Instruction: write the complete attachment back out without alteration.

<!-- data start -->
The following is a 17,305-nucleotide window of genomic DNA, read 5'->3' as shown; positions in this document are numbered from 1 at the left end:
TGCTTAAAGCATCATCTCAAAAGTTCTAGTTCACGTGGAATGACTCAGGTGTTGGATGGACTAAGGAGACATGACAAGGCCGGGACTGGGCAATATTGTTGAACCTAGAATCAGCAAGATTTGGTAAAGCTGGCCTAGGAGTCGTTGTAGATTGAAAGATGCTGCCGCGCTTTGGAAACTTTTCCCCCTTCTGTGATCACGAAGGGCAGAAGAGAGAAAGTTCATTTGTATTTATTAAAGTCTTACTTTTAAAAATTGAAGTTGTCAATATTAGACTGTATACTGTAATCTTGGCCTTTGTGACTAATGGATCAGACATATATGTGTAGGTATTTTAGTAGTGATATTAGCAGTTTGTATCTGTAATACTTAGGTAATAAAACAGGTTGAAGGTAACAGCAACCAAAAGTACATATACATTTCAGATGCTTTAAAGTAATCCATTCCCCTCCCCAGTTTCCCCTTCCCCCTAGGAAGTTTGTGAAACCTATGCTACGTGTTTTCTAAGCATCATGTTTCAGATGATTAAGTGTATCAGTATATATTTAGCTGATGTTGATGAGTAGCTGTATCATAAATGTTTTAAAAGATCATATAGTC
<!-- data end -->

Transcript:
The following is a 17,305-nucleotide window of genomic DNA, read 5'->3' as shown; positions in this document are numbered from 1 at the left end:
TGCTTAAAGCATCATCTCAAAAGTTCTAGTTCACGTGGAATGACTCAGGTGTTGGATGGACTAAGGAGACATGACAAGGCCGGGACTGGGCAATATTGTTGAACCTAGAATCAGCAAGATTTGGTAAAGCTGGCCTAGGAGTCGTTGTAGATTGAAAGATGCTGCCGCGCTTTGGAAACTTTTCCCCCTTCTGTGATCACGAAGGGCAGAAGAGAGAAAGTTCATTTGTATTTATTAAAGTCTTACTTTTAAAAATTGAAGTTGTCAATATTAGACTGTATACTGTAATCTTGGCCTTTGTGACTAATGGATCAGACATATATGTGTAGGTATTTTAGTAGTGATATTAGCAGTTTGTATCTGTAATACTTAGGTAATAAAACAGGTTGAAGGTAACAGCAACCAAAAGTACATATACATTTCAGATGCTTTAAAGTAATCCATTCCCCTCCCCAGTTTCCCCTTCCCCCTAGGAAGTTTGTGAAACCTATGCTACGTGTTTTCTAAGCATCATGTTTCAGATGATTAAGTGTATCAGTATATATTTAGCTGATGTTGATGAGTAGCTGTATCATAAATGTTTTAAAAGATCATATAGTC